Those who work to defend land, water, Indigenous, LGBTQI+ and human rights around the world face many dangers, including death.
According to a recent report by Dublin-based Front Line Defenders, 321 defenders in 27 countries were targeted and killed in 2018 because of their activism.
This is the highest number ever on record and the situation is worsening. As recently noted in Grist, "Instead of dismissing climate-conscious demonstrators as hippies or 'tree huggers,' government officials have begun using more dangerous labels -- including 'terrorist.'"
Reported violations against defenders also include detention and arrest, legal action, threats, smear campaigns and verbal abuse, physical attacks, interrogations, raids, travel bans, disappearances, torture and sexual violence.
One way to support these defenders is through protective accompaniment.
According to NGO Peace Brigades International (PBI), "Protective accompaniment is a strategy pioneered by PBI for protecting human rights defenders and communities whose lives and work are threatened by political violence."
The strategy involves recruiting volunteers from around the world who want to help "defend the defender," providing them with training, and then sending them into areas of conflict in a highly visible way to provide increased security and moral support to defenders.
Normally volunteers spend a minimum of one year in the field.
"When the level of threat is high accompaniment is sometimes round the clock. In other situations volunteers stay with threatened communities or remain in the offices of organizations, and accompany threatened activists when they travel," PBI notes. "Another form of accompaniment is regular phone calls to organizations to check on their safety."
These volunteers are backed by an international network that raises the profile of the defender and their struggle, provides analysis and international solidarity, and increases the stakes and risk of repercussions for potential attackers.
"Accompaniment increases the perceived political costs of ordering an attack in front of international witnesses -- witnesses whose organization is committed to making such attacks as costly as possible for those responsible," PBI notes.
The political costs can be amplified by garnering local, national and international media coverage, mobilizing embassies, governments and international bodies, challenging with facts the official rhetoric that a human rights situation is improving, and making risk-adverse investors aware they could lose money with controversial mega-projects.
Hundreds of defenders have received protective accompaniment over the years.
Those accompanied by PBI have included activists from Indigenous communities, environmental organizations, women's organizations, trade unions, community organizations, as well as LGBTQI+ activists, journalists, lawyers and relatives of the disappeared.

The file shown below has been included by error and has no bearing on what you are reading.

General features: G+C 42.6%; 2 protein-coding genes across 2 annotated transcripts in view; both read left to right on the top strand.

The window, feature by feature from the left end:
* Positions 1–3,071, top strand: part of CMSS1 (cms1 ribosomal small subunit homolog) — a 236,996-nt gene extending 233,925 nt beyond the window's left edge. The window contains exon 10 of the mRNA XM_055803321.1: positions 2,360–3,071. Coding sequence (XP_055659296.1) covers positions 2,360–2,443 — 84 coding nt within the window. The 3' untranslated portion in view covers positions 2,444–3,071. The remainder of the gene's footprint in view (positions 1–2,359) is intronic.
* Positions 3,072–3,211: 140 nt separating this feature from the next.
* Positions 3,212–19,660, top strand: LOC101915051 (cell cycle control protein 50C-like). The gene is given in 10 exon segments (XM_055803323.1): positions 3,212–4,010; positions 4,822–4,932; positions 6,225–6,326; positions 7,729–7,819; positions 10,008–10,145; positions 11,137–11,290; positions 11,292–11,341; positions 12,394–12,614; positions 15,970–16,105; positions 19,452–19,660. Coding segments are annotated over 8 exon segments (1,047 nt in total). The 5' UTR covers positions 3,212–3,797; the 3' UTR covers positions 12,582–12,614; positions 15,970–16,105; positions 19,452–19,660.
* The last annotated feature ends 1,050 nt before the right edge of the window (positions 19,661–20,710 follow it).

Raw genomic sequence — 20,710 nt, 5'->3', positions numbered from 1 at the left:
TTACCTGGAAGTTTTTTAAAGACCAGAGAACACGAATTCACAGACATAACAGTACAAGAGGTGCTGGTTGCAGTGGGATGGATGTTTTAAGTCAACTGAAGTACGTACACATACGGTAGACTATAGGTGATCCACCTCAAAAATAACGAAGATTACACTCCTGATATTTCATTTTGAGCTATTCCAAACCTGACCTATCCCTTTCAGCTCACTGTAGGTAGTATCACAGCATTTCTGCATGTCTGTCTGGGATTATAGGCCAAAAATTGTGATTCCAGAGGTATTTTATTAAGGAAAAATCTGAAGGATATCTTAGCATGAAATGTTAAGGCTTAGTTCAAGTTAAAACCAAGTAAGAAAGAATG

When U.K. Labour Party leader Jeremy Corbyn presented a human rights award to PBI volunteers last year, he stated, "They've people who put themselves in places of enormous danger in many parts of the world. They have done it so that others may be able to speak."
"Those who speak up against military dictatorships, against unaccountable power, those who defend those who are victims of police states and the violence that goes with them are often very alone," he said.
Corbyn concluded, "If we want to live in a world where you are able to speak out against injustice, then you have to stand with those who are speaking out against injustice and never, ever be silenced! PBI will always be there to make sure that everyone can speak out."
For more information on PBI and protective accompaniment, please click here.
Brent Patterson is an activist-blogger who writes this monthly column on inspiring stories of global resistance to neoliberalism and climate change.
Photo: Peace Brigades International
Help make rabble sustainable. Please consider supporting our work with a monthly donation. Support rabble.ca today for as little as $1 per month!
Thank you for reading this story…
More people are reading rabble.ca than ever and unlike many news organizations, we have never put up a paywall – at rabble we’ve always believed in making our reporting and analysis free to all, while striving to make it sustainable as well. Media isn’t free to produce. rabble’s total budget is likely less than what big corporate media spend on photocopying (we kid you not!) and we do not have any major foundation, sponsor or angel investor. Our main supporters are people and organizations -- like you. This is why we need your help. You are what keep us sustainable.
rabble.ca has staked its existence on you. We live or die on community support -- your support! We get hundreds of thousands of visitors and we believe in them. We believe in you. We believe people will put in what they can for the greater good. We call that sustainable.
So what is the easy answer for us? Depend on a community of visitors who care passionately about media that amplifies the voices of people struggling for change and justice. It really is that simple. When the people who visit rabble care enough to contribute a bit then it works for everyone.
And so we’re asking you if you could make a donation, right now, to help us carry forward on our mission. Make a donation today.